Of the remembrance of death: of an evil and of a good name: of what things we ought to be ashamed.

1 O death, how bitter is the remembrance of thee to a man that hath peace in his possessions! 2 To a man that is at rest, and whose ways are prosperous in all things, and that is yet able to take meat! 3 O death, thy sentence is welcome to the man that is in need, and to him whose strength faileth: 4 Who is in a decrepit age, and that is in care about all things, and to the distrustful that loseth patience! 5 Fear not the sentence of death. Remember what things have been before thee, and what shall come after thee: this sentence is from the Lord upon all flesh.

6 And what shall come upon thee by the good pleasure of the most High? Whether ten, or a hundred, or a thousand years. 7 For among the dead there is no accusing of life. 8 The children of sinners become children of abominations, and they that converse near the houses of the ungodly. 9 The inheritance of the children of sinners shall perish, and with their posterity shall be a perpetual reproach. 10 The children will complain of an ungodly father, because for his sake they are in reproach.

11 Woe to you, ungodly men, who have forsaken the law of the most high Lord. 12 And if you be born, you shall be born in malediction: and if you die, in malediction shall be your portion. 13 All things that are of the earth, shall return into the earth: so the ungodly shall from malediction to destruction. 14 The mourning of men is about their body, but the name of the ungodly shall be blotted out. 15 Take care of a good name: for this shall continue with thee, more than a thousand treasures precious and great.

16 A good life hath its number of days: but a good name shall continue for ever. 17 My children, keep discipline in peace: for wisdom that is hid, and a treasure that is not seen, what profit is there in them both? 18 Better is the man that hideth his folly, than the man that hideth his wisdom. 19 Wherefore have a shame of these things I am now going to speak of. 20 For it is not good to keep all shamefacedness: and all things do not please all men in opinion.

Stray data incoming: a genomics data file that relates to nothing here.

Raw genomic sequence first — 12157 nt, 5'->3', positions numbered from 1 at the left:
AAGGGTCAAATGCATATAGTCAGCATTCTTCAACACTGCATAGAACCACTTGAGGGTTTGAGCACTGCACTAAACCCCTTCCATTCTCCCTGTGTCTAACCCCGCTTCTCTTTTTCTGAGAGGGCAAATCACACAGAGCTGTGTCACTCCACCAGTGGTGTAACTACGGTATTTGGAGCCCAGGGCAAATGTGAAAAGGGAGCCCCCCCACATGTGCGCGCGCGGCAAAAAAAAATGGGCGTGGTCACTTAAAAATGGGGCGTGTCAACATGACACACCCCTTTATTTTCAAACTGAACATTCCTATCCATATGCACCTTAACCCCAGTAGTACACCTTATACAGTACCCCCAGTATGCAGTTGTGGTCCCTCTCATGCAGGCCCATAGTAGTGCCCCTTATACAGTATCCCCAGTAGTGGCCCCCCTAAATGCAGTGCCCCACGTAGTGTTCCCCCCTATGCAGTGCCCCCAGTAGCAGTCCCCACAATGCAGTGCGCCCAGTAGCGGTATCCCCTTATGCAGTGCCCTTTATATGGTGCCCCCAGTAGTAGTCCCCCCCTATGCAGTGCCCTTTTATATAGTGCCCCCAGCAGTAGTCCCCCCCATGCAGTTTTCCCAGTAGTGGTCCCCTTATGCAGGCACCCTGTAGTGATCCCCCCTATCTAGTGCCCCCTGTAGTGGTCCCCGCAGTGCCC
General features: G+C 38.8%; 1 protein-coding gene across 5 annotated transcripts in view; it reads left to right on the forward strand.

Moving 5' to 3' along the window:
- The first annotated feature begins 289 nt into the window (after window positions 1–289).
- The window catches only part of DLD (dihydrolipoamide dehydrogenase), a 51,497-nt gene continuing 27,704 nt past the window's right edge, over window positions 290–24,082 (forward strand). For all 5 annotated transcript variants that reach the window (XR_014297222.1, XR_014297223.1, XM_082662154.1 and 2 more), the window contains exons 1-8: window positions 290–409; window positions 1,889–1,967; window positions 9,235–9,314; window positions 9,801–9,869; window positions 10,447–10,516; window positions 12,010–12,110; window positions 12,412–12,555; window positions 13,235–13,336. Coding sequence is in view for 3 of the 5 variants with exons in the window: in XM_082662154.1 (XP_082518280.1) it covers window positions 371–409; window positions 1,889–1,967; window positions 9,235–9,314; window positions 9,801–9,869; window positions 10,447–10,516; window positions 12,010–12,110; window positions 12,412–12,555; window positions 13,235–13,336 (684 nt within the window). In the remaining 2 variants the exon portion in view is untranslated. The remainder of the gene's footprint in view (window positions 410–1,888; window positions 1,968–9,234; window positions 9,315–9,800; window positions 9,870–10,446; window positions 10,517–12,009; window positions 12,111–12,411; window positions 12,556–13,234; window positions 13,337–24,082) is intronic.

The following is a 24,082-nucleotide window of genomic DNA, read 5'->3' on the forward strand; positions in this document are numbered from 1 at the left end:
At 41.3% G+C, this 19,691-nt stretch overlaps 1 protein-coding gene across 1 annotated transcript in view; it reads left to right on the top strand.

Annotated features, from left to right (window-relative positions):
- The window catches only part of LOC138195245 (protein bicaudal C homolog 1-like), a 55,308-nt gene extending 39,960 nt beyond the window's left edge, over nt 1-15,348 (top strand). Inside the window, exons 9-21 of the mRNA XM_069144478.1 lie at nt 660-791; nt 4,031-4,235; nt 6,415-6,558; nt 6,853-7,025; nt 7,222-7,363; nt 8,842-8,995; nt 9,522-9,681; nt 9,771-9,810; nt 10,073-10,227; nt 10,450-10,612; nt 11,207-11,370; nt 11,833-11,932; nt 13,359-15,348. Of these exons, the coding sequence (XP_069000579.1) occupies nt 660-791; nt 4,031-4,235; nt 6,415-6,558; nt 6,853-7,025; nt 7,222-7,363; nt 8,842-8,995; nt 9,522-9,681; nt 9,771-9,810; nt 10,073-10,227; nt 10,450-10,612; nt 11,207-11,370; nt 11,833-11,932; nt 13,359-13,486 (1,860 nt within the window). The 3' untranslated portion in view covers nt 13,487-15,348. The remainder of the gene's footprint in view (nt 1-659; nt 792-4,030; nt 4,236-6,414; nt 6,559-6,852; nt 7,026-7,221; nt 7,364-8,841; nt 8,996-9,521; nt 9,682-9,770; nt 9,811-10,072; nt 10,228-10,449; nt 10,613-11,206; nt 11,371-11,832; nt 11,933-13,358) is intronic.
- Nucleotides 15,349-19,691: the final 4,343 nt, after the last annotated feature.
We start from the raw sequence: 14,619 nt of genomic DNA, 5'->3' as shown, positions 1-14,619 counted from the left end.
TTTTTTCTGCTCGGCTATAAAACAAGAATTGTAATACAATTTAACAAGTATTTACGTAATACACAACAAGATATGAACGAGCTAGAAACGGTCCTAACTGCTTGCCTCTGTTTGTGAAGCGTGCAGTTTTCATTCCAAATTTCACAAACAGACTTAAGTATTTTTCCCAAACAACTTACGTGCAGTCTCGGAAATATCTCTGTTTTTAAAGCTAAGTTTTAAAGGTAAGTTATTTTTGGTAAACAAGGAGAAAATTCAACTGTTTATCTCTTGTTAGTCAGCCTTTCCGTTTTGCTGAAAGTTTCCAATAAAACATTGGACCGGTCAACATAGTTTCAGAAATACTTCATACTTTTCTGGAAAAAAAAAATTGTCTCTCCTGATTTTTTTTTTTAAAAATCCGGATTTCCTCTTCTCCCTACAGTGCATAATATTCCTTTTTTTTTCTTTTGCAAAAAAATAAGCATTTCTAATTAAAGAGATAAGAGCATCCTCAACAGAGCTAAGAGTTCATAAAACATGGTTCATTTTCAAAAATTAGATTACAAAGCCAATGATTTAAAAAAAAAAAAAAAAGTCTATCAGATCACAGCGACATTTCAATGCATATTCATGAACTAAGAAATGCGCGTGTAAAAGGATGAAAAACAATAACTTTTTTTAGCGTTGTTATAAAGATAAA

21 Be ashamed of fornication before father and mother: and of a lie before a governor and a man in power: 22 Of an offence before a prince, and a judge: of iniquity before a congregation and a people: 23 Of injustice before a companion and friend: and in regard to the place where thou dwellest, 24 Of theft, and of the truth of God, and the covenant: of leaning with thy elbow over meat, and of deceit in giving and taking: 25 Of silence before them that salute thee: of looking upon a harlot: and of turning away thy face from thy kinsman.

26 Turn not away thy face from thy neighbour, and of taking away a portion and not restoring. 27 Gaze not upon another man’s wife, and be not inquisitive after his handmaid, and approach not her bed. 28 Be ashamed of upbraiding speeches before friends: and after thou hast given, upbraid not.


[19] “Have a shame”: That is to say, be ashamed of doing any of these things, which I am now going to mention; for though sometimes shamefacedness is not to be indulged: yet it is often good and necessary: as in the following cases.

To advance in your spiritual reform, kindly consider the profound meditations and pious lessons from the book:

TITLE: St. Alphonsus Maria Liguori on How to accept and love the will of God and his Divine Providence Includes quotations from St. John, Isaias, the Song of Songs, St. Bernard, etc.
AUTHOR: St. Alphonsus Liguori
EDITOR: Pablo Claret

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